New York Times
is the rumor of a story about the sex life of David Paterson, New York’s governor.
We are all waiting for the great bombshell.
Although it may be that we don’t even need an actual story, that having had so many stories about politicians' sex lives, we can all fill in the blanks.
There are already reports that the governor will resign
, and already denials from the governor about the imminence of his resignation, and about the details—he hasn’t had extra-marital sex, he says, since the last time he admitted to having extra-marital sex. Even though the story does not exist, the Times
is being censured for it. The story is “psychological warfare,” according to Rick Lazio, a potential Paterson opponent (i.e., he gets to call attention to the story by distancing himself from it). This drubbing is not dissimilar to what happened after the Times
published its investigation of John McCain’s sex life.
Curiously, only the New York Times
seems unable to get credit for its coverage of politicians and their sex secrets. Its investigations are too thorough, too literal, too slow. They take the fun out of sex.
In fact, it is hard to imagine what more there is to be told about David Paterson’s sex life. On his second day in office, after replacing Eliot Spitzer, the former governor who was run out of town for sexual offenses, Paterson confessed details about whom, other than his wife, he’d had sex with, as well as in what hotels (terribly cheap ones). More recently, the New York Post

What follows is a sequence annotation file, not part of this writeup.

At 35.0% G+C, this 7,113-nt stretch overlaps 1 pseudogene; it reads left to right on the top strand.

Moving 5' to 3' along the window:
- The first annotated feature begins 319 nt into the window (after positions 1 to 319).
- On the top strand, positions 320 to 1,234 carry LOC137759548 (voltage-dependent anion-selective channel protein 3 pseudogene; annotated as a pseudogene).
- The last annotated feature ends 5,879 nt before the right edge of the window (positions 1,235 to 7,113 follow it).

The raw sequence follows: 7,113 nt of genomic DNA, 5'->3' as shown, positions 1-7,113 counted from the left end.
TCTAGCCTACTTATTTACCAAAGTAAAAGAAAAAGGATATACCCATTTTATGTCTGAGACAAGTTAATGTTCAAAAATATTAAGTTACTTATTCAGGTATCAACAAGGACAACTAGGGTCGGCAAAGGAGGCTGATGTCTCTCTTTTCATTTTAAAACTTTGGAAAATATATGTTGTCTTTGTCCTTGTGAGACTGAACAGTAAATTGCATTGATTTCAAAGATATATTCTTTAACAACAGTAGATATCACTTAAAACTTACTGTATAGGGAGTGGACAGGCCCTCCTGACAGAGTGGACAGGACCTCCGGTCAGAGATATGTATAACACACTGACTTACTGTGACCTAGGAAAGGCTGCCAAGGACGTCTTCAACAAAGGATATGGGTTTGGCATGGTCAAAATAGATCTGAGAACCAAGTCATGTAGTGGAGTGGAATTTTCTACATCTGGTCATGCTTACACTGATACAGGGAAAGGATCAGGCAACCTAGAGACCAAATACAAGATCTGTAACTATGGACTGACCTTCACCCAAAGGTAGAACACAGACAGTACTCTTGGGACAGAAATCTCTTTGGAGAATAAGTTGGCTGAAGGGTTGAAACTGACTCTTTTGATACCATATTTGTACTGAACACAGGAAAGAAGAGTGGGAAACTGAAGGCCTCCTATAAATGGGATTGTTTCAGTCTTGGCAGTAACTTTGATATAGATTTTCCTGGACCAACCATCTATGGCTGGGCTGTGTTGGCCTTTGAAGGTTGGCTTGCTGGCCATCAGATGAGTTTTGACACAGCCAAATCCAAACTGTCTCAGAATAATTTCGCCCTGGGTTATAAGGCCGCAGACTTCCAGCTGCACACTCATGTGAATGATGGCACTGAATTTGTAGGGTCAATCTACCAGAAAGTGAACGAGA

has reported that the governor has been caught snogging in New Jersey, and in an electrical closet in the governor’s mansion in Albany.
As a matter of fact, if the Times
can’t top that—and, really, how can you?—Paterson could well be protected from scandal because everybody already knows the story (which is, perhaps, a good strategy: gradually leak the most salacious stuff).
Also, considering that there is virtually nobody who believes that David Paterson will be nominated to run in the coming gubernatorial race, let alone be elected, this attention does seem a bit churlish. On the other hand, many people are annoyed that the governor is not exactly getting the message that his party doesn’t want him, and, we should recall, the last governor became the subject of sexual scandal quite possibly because it was a convenient way for his enemies to do him in.
Anyway, sex is the biggest issue in politics.
Surely, the National Enquirer
should get the Pulitzer Prize for its investigation of John Edwards, the Big Kahuna (after Clinton) of political sexual indiscretions.
And, indeed, why should journalists investigate anything else: Everybody’s guilty.
More of Newser founder Michael Wolff's articles and commentary can be found at VanityFair.com, where he writes a regular column. He can be emailed at firstname.lastname@example.org. You can also follow him on Twitter: @MichaelWolffNYC.
Stories about the sex lives of politicians are just about the hottest copy in the business. So hot, that the hottest story at the